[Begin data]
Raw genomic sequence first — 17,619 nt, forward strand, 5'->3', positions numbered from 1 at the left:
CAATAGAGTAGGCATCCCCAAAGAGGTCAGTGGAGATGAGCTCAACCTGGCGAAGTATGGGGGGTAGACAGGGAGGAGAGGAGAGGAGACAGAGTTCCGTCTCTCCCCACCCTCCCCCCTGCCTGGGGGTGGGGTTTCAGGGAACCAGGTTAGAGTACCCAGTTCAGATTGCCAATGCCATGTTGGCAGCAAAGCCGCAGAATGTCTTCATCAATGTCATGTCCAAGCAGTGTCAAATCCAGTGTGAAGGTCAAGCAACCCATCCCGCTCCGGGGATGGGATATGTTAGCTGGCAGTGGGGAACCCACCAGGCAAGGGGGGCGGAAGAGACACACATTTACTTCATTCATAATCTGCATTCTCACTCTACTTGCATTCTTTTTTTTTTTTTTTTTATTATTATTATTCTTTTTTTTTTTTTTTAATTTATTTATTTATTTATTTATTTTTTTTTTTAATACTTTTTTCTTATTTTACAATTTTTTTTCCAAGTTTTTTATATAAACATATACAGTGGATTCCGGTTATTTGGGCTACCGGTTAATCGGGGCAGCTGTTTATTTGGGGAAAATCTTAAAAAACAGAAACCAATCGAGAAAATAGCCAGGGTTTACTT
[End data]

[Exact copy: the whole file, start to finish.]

Raw genomic sequence first — 17,619 nt, forward strand, 5'->3', positions numbered from 1 at the left:
CAATAGAGTAGGCATCCCCAAAGAGGTCAGTGGAGATGAGCTCAACCTGGCGAAGTATGGGGGGTAGACAGGGAGGAGAGGAGAGGAGACAGAGTTCCGTCTCTCCCCACCCTCCCCCCTGCCTGGGGGTGGGGTTTCAGGGAACCAGGTTAGAGTACCCAGTTCAGATTGCCAATGCCATGTTGGCAGCAAAGCCGCAGAATGTCTTCATCAATGTCATGTCCAAGCAGTGTCAAATCCAGTGTGAAGGTCAAGCAACCCATCCCGCTCCGGGGATGGGATATGTTAGCTGGCAGTGGGGAACCCACCAGGCAAGGGGGGCGGAAGAGACACACATTTACTTCATTCATAATCTGCATTCTCACTCTACTTGCATTCTTTTTTTTTTTTTTTTTATTATTATTATTCTTTTTTTTTTTTTTTAATTTATTTATTTATTTATTTATTTTTTTTTTTAATACTTTTTTCTTATTTTACAATTTTTTTTCCAAGTTTTTTATATAAACATATACAGTGGATTCCGGTTATTTGGGCTACCGGTTAATCGGGGCAGCTGTTTATTTGGGGAAAATCTTAAAAAACAGAAACCAATCGAGAAAATAGCCAGGGTTTACTT